Minnesota Nurses Association to vote on second strike authorization
The 15,000 union nurses at 15 hospitals in Minnesota and Wisconsin will vote Nov. 30. The vote could give MNA leaders the power to authorize another strike, following a three-day strike held in
ST. PAUL — The Minnesota Nurses Association will vote Nov. 30 to potentially authorize another strike at 15 hospitals in Minnesota and Wisconsin. MNA announced Thursday morning the plans for the vote as they continue to bargain for new contracts.
Fifteen thousand nurses in the Twin Cities and Twin Ports held a three-day strike in September, which MNA leaders say did not persuade hospitals to settle contracts like they had hoped. MNA members have been negotiating for new contracts since March.
MNA President Mary C. Turner said very little progress has been made in negotiations between hospitals and union nurses since their strike two months ago. She said nurses are losing faith in the bargaining process.
"Our hospital leadership have failed," Turner said in a news conference. "They have failed us; they have failed the community. They have failed to solve the crisis conditions in our hospitals and they have failed to settle a fair contract with us."
Hospitals have continually asked MNA to bring in mediators to negotiations, which MNA has not yet agreed to do. Turner said "maybe" when asked if a mediator is part of MNA's planned next steps, stating it would be an option if the mediator stays at the common table with them and doesn't take away their ability to meet directly with the employer.
If the nurses vote in favor of strike authorization, MNA leaders would have the power to give hospitals a 10-day notice before a strike. After the vote is taken, the dates, duration and hospitals involved in the strike would be discussed.
The following hospitals have MNA nurses who will vote on a potential strike:
- M Health Fairview Riverside, Minneapolis
- M Health Fairview Southdale, Edina
- M Health Fairview St. Joseph's, St. Paul
- M Health Fairview St. John's, Maplewood
- Essentia Health St. Mary's, Duluth
- Essentia Health St. Mary's, Superior, Wisconsin
- HealthPartners Methodist, St. Louis Park
- Allina Health Abbott Northwestern, Minneapolis
- Allina Health Mercy, Coon Rapids
- Allina Health United, St. Paul
- Allina Health Unity, Fridley
- Children's Minneapolis
- Children's St. Paul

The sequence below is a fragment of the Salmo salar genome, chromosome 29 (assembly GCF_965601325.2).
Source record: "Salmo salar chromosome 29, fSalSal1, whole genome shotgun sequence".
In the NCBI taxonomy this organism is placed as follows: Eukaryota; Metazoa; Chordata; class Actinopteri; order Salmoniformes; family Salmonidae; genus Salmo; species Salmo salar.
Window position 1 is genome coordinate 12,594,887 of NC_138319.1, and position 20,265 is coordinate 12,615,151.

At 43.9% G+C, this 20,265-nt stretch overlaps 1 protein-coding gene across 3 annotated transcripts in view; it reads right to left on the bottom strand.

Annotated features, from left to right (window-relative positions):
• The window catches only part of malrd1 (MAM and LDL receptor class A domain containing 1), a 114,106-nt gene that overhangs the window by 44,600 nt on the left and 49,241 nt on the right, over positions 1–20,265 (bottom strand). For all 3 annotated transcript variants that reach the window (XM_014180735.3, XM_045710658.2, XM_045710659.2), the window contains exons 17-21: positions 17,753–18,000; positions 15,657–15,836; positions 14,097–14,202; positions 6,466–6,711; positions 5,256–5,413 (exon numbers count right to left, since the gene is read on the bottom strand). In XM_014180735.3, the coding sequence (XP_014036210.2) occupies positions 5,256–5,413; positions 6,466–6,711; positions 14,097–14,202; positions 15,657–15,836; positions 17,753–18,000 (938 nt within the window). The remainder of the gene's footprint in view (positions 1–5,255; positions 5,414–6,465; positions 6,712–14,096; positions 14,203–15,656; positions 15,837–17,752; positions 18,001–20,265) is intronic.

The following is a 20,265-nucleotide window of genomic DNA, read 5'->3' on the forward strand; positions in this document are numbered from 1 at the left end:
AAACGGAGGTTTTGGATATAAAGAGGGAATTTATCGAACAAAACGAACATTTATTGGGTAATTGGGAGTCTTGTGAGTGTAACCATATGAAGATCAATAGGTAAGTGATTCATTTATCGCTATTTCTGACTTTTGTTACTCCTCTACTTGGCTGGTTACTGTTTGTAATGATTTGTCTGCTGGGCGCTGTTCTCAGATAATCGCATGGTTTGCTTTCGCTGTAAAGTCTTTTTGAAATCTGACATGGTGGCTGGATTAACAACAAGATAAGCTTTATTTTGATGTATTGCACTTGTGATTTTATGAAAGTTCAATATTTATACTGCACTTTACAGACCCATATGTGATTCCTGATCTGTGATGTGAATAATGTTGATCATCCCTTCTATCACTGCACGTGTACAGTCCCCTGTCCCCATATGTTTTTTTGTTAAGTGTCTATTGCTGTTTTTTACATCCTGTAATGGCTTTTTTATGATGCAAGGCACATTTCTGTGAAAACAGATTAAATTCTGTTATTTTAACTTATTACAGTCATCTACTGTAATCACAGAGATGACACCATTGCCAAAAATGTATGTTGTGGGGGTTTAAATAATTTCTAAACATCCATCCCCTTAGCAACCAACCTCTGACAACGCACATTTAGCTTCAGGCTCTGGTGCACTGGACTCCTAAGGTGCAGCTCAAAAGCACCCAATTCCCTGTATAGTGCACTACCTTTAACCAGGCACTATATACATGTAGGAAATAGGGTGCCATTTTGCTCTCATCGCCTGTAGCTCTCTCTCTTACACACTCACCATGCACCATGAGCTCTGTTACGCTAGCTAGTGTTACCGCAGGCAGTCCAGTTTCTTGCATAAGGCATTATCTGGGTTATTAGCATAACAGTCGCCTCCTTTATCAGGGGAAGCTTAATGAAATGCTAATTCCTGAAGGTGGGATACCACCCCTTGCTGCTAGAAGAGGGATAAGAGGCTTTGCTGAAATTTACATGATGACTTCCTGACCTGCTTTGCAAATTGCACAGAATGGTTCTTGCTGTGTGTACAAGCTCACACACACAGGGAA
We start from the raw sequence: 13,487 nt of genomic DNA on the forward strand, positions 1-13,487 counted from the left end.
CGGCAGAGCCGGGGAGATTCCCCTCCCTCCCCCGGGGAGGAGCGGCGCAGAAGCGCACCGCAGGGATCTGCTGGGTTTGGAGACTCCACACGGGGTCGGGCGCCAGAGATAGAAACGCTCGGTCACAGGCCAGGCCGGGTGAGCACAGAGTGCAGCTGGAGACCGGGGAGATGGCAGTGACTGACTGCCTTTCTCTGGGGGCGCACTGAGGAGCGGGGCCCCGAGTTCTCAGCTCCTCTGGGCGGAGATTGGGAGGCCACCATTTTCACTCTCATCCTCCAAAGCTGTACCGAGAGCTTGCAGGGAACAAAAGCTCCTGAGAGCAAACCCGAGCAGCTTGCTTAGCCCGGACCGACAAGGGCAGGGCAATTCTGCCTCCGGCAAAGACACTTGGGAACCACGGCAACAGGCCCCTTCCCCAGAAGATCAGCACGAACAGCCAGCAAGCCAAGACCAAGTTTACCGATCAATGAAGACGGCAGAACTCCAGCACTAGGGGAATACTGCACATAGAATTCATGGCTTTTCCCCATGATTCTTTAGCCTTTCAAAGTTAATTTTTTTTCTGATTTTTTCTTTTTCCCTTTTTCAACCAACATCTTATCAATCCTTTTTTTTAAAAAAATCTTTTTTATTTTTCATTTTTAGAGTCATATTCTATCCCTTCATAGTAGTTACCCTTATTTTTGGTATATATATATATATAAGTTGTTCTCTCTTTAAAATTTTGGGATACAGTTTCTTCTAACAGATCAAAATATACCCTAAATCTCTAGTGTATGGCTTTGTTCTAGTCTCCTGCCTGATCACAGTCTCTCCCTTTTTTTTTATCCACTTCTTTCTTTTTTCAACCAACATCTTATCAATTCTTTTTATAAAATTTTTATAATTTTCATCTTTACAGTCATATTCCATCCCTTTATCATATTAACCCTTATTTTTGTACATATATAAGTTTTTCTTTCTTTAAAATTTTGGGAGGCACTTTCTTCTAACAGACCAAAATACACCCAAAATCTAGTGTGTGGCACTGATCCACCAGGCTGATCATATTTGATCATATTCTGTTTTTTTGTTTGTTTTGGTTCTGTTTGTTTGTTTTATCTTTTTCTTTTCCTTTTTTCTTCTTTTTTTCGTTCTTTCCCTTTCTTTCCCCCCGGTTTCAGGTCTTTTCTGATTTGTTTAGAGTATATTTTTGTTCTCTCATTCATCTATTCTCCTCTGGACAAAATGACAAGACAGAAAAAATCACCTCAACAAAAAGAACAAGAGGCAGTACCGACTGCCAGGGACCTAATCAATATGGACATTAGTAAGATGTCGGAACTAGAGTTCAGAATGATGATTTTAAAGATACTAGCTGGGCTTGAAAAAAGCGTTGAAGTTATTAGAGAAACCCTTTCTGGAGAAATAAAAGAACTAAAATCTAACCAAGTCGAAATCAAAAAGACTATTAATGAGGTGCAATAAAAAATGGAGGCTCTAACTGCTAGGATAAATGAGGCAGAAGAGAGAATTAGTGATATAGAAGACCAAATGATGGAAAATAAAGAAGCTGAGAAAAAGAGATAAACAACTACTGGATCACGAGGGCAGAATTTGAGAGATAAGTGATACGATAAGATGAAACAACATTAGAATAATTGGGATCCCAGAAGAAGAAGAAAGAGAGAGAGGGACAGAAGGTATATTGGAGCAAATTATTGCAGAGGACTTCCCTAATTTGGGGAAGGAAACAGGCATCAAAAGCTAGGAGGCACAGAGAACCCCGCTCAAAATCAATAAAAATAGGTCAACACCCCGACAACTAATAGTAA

- North Memorial, Robbinsdale
- St. Luke's, Duluth
Duluth-based Essentia Health said in a statement it is "disappointed" to hear MNA is considering another strike, noting the health care system still believes it can come to an agreement at the bargaining table.
"As we saw earlier this year, a strike does not bring us closer to an agreement," Essentia's statement read. "Our history of years of successful negotiations shows us that the best solutions are found through productive dialogue at the bargaining table. We remain committed to that effort and expect the MNA to explore with us innovative solutions that work for our nurses and the communities that we serve.
"In the meantime, Essentia’s highest priority will remain the safety and well-being of our patients. "
Essentia posts details of each bargaining session at essentiamnabargaining.org . Earlier this week, Essentia and MNA representatives discussed proposals for wages, staffing and shift bonuses. Their next bargaining session is scheduled for Dec. 1.
Duluth-based St. Luke's, as well as the Twin Cities Hospital Group, which includes Children’s Minnesota, North Memorial Health, Fairview Health and Park Nicollet Methodist Hospital, said in statements the health systems are encouraged by Turner's statements about pursuing mediation.
"We have been requesting a mediator for more than six months, as we believe a mediator will help us reach a settlement," St. Luke's wrote in the statement. "We look forward to reaching a contract agreement that is fair to our employees, our patients and our communities as soon as possible."
"We, as the Twin Cities Hospitals Group, are committed to meeting as much as is practical to bargain through mediation to reach a contract settlement that is beneficial for both parties," the group's statement read. "Our nurses are valued partners in care and this principle is central to who we are as health systems and it extends to all our work in union negotiations. We share the desire for our nurses to work in an environment where they feel valued and supported. We will continue to bargain in good faith and work hard to reach a resolution.
"We know the current situation inside hospitals throughout the country is very challenging and a union work stoppage could have disastrous consequences for our patients and the communities we serve."
This story was last updated at 4:32 p.m. Nov. 17 with comments from St. Luke's. It was originally posted at 11:28 a.m. Nov. 17.